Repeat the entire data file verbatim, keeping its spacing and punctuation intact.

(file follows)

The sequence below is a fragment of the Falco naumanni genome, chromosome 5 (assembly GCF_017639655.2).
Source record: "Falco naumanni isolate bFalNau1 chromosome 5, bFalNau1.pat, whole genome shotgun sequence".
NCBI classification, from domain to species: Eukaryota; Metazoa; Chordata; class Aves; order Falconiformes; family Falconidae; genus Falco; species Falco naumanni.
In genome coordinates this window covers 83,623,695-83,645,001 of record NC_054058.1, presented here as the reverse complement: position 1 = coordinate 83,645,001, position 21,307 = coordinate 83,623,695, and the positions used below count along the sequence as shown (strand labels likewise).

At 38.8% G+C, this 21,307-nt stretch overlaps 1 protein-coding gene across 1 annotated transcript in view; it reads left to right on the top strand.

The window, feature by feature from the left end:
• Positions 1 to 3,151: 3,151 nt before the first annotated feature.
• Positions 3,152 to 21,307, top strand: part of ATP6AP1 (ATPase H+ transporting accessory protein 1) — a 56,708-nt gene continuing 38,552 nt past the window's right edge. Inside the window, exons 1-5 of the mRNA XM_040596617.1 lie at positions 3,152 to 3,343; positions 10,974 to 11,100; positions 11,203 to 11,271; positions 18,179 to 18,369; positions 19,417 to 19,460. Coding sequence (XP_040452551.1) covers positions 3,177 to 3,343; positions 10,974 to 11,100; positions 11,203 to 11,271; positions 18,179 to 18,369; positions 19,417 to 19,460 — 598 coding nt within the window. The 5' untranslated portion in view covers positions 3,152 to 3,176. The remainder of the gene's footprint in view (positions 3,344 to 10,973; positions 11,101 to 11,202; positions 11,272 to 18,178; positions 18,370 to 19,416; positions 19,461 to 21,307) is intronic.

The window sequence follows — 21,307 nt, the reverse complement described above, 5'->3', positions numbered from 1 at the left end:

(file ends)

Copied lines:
The sequence below is a fragment of the Falco naumanni genome, chromosome 5 (assembly GCF_017639655.2).
Source record: "Falco naumanni isolate bFalNau1 chromosome 5, bFalNau1.pat, whole genome shotgun sequence".
NCBI classification, from domain to species: Eukaryota; Metazoa; Chordata; class Aves; order Falconiformes; family Falconidae; genus Falco; species Falco naumanni.
In genome coordinates this window covers 83,623,695-83,645,001 of record NC_054058.1, presented here as the reverse complement: position 1 = coordinate 83,645,001, position 21,307 = coordinate 83,623,695, and the positions used below count along the sequence as shown (strand labels likewise).

At 38.8% G+C, this 21,307-nt stretch overlaps 1 protein-coding gene across 1 annotated transcript in view; it reads left to right on the top strand.

The window, feature by feature from the left end:
• Positions 1 to 3,151: 3,151 nt before the first annotated feature.
• Positions 3,152 to 21,307, top strand: part of ATP6AP1 (ATPase H+ transporting accessory protein 1) — a 56,708-nt gene continuing 38,552 nt past the window's right edge. Inside the window, exons 1-5 of the mRNA XM_040596617.1 lie at positions 3,152 to 3,343; positions 10,974 to 11,100; positions 11,203 to 11,271; positions 18,179 to 18,369; positions 19,417 to 19,460. Coding sequence (XP_040452551.1) covers positions 3,177 to 3,343; positions 10,974 to 11,100; positions 11,203 to 11,271; positions 18,179 to 18,369; positions 19,417 to 19,460 — 598 coding nt within the window. The 5' untranslated portion in view covers positions 3,152 to 3,176. The remainder of the gene's footprint in view (positions 3,344 to 10,973; positions 11,101 to 11,202; positions 11,272 to 18,178; positions 18,370 to 19,416; positions 19,461 to 21,307) is intronic.

The window sequence follows — 21,307 nt, the reverse complement described above, 5'->3', positions numbered from 1 at the left end: